United States District Court, N.D. Texas, Dallas Division
CLINTON MEDCAFE (BOP Registration No. 09315-078),
UNITED STATES OF AMERICA, Respondent.
MEMORANDUM OPINION AND ORDER
KINKEADE, UNITED STATES DISTRICT JUDGE
Clinton Medcafe, a federal prisoner, proceeding pro
se, has filed a 28 U.S.C. § 2255 motion to vacate,
set aside, or correct his federal sentence. See Dkt.
Nos. 2 & 4. Because his Section 2255 motion is barred by
the applicable statute of limitations, as explained below,
the Court DISMISSES the motion with
pleaded guilty to conspiracy to possess with the intent to
distribute methamphetamine, in violation of 21 U.S.C.
§§ 846, 841(a)(1) & (b)(1)(A). See United
States v. Medcafe, 3:13-CR-0295-K-(13) (N.D. Tex., Apr.
22, 2014), Dkt. No. 570. The Court sentenced him to 84 months
in prison with three years of supervised release. See
United States v. Medcafe, 3:13-CR-0295-K-(13) (N.D.
Tex., Aug. 27, 2014), Dkt. No. 762. That judgment was entered
on August 28, 2014. See Id. Medcafe did not appeal.
24, 2016, Medcafe filed this Section 2255 motion, which he
later amended. See Dkt Nos. 1 & 4. Medcafe
claims that the Court erred when it applied the career
offender enhancement under the United States Sentencing
Guidelines (“U.S.S.G.”) § 4B1.1 because his
prior felony convictions should not have been considered
crimes of violence or controlled substance offenses.
See Dkt. No. 4 at 7-8. The government responds that
his motion is meritless and untimely, see Dkt. No. 8
at 4-8, and Medcafe has not filed a reply.
2255 establishes a ‘1-year period of limitation'
within which a federal prisoner may file a motion to vacate,
set aside, or correct his sentence under that section.”
Dodd v. United States, 545 U.S. 353, 356 (2005). It
1-year period of limitation shall apply to a motion under
this section. The limitation period shall run from the latest
(1) the date on which the judgment of conviction becomes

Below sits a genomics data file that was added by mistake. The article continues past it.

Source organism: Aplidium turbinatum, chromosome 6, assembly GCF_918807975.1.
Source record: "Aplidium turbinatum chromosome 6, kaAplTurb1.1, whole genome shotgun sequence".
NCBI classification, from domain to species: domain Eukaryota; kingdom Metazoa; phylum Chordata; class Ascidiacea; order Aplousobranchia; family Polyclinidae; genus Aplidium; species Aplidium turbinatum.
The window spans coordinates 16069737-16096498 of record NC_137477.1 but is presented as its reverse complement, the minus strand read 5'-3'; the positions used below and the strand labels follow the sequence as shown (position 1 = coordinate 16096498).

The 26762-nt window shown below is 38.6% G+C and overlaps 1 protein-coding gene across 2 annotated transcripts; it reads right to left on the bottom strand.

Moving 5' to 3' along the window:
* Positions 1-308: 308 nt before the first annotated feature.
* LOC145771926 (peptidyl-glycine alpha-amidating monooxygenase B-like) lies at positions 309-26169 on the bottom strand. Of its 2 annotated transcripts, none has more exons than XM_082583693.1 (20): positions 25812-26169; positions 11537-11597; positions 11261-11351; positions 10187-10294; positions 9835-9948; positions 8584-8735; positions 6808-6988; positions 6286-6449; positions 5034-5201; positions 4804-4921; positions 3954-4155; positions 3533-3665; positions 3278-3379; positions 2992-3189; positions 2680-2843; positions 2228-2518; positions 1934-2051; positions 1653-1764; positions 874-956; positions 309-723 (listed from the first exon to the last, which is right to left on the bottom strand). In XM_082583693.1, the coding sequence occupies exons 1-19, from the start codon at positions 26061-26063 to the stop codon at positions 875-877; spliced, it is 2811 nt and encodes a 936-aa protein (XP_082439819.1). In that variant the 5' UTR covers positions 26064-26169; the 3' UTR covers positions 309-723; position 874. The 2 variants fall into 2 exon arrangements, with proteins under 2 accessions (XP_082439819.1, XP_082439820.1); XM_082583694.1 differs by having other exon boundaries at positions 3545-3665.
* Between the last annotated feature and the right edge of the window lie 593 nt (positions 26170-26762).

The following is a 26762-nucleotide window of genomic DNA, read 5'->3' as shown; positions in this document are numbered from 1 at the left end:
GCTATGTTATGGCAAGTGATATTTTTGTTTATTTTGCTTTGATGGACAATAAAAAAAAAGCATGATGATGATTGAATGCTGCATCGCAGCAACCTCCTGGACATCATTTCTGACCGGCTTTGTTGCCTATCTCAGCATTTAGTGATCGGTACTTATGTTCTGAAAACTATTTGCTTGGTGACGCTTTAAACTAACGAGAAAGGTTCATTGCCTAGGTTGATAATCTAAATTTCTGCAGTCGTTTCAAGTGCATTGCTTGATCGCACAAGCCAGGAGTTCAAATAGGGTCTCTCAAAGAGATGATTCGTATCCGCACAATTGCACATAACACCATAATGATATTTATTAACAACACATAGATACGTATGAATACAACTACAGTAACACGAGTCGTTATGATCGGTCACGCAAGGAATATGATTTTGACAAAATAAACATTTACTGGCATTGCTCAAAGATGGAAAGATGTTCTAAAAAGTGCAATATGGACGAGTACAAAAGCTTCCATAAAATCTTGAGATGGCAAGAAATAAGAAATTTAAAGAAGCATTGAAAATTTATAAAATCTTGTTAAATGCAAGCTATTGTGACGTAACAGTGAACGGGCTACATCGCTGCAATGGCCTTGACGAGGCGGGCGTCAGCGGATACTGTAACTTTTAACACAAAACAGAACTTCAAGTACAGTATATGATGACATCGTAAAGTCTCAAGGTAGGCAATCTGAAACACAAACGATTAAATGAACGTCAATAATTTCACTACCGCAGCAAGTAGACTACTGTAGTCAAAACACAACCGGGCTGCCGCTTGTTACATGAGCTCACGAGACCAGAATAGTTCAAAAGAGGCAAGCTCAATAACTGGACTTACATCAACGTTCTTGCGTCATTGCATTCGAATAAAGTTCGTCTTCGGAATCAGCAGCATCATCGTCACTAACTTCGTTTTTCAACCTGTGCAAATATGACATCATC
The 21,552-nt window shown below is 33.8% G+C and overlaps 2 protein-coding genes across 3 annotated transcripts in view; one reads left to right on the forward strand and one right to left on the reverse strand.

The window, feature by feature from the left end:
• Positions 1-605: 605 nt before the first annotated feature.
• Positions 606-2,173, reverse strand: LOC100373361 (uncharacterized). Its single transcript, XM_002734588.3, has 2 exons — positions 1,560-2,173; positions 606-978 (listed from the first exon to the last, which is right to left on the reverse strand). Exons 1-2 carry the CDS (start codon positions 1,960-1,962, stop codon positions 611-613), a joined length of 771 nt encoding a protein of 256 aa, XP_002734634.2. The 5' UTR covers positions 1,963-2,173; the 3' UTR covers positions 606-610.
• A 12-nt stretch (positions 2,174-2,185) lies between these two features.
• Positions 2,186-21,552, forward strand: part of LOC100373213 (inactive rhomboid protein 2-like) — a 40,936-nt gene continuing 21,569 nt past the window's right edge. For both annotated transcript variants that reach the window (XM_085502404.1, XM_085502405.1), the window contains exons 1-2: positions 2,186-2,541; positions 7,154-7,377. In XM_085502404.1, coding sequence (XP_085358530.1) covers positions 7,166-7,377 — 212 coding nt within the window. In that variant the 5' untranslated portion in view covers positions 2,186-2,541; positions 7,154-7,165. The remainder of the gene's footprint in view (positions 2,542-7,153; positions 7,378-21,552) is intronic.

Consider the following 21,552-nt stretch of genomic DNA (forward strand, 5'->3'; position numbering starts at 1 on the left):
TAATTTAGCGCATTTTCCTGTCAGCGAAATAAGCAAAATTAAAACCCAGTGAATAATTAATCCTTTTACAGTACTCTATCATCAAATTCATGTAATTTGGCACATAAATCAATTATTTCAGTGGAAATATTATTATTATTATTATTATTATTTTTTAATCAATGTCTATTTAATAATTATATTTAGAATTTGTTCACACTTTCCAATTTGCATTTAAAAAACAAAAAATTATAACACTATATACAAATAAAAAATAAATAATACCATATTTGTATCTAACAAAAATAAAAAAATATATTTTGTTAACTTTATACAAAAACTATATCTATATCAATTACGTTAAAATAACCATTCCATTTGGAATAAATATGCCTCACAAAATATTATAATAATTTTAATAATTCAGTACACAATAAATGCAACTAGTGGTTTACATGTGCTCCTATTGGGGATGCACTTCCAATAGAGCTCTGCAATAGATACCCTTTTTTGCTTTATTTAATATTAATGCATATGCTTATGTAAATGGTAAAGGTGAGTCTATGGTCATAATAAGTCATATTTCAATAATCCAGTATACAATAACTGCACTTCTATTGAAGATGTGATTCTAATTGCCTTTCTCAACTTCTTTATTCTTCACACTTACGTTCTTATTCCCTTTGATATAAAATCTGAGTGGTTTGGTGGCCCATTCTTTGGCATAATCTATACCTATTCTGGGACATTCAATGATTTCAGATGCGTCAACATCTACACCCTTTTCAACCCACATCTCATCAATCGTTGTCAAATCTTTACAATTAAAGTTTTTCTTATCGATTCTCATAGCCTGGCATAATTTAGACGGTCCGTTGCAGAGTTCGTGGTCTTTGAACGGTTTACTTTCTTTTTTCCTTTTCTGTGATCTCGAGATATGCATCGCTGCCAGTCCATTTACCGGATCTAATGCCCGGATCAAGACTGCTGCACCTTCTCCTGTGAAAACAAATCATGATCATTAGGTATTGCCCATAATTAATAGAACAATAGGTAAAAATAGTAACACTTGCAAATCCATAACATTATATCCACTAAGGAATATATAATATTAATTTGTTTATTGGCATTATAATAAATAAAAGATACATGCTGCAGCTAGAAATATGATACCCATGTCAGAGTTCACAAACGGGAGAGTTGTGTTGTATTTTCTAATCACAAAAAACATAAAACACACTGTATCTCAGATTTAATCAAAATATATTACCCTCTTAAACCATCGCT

(2) the date on which the impediment to making a motion
created by governmental action in violation of the
Constitution or laws of the United States is removed, if the
movant was prevented from making a motion by such
(3) the date on which the right asserted was initially
recognized by the Supreme Court, if that right has been newly
recognized by the Supreme Court and made retroactively
applicable to cases on collateral review; or
(4) the date on which the facts supporting the claim or
claims presented could have been discovered through the
exercise of due diligence.
28 U.S.C. § 2255(f). Medcafe does not allege any facts
that could trigger a starting date under Sections
2255(f)(2)-(4), so his limitations period began to run when
his judgment of conviction became final. See §
2255(f)(1). His conviction became final on September 11,
2014, when his time to file a direct appeal expired.
See Fed. R. App. P. 4(b)(1)(A)(i) (stating that an
appeal in a criminal case must be filed within fourteen days
of the entry of judgment); see also United States v.
Plascencia, 537 F.3d 385, 388 (5th Cir. 2008) (holding
that, where a federal prisoner does not file a direct appeal,
his conviction becomes final when his time to do so expires).
The one-year limitations period expired in September 2015, so
Medcafe's Section 2255 motion is untimely absent
statute of limitations in § 2255 may be equitably tolled
in ‘rare and exceptional circumstances.'”
United States v. Patterson, 211 F.3d 927, 930 (5th
Cir. 2000). “The doctrine of equitable tolling
preserves a [party's] claims when strict application of
the statute of limitations would be inequitable.”
Davis v. Johnson, 158 F.3d 806, 810 (5th Cir. 1998)
(quoting Lambert v. United States, 44 F.3d 296, 298
(5th Cir. 1995)). It “applies principally where [one
party] is actively misled by the [other party] about the
cause of action or is prevented in some extraordinary way
from asserting his rights.” See Coleman v.
Johnson, 184 F.3d 398, 402 (quoting Rashidi v. Am.
President Lines, 96 F.3d 124, 128 (5th Cir. 1996)). In
the context of a habeas petition filed by a state prisoner,
the Supreme Court has stated that a habeas petitioner is
entitled to equitable tolling ...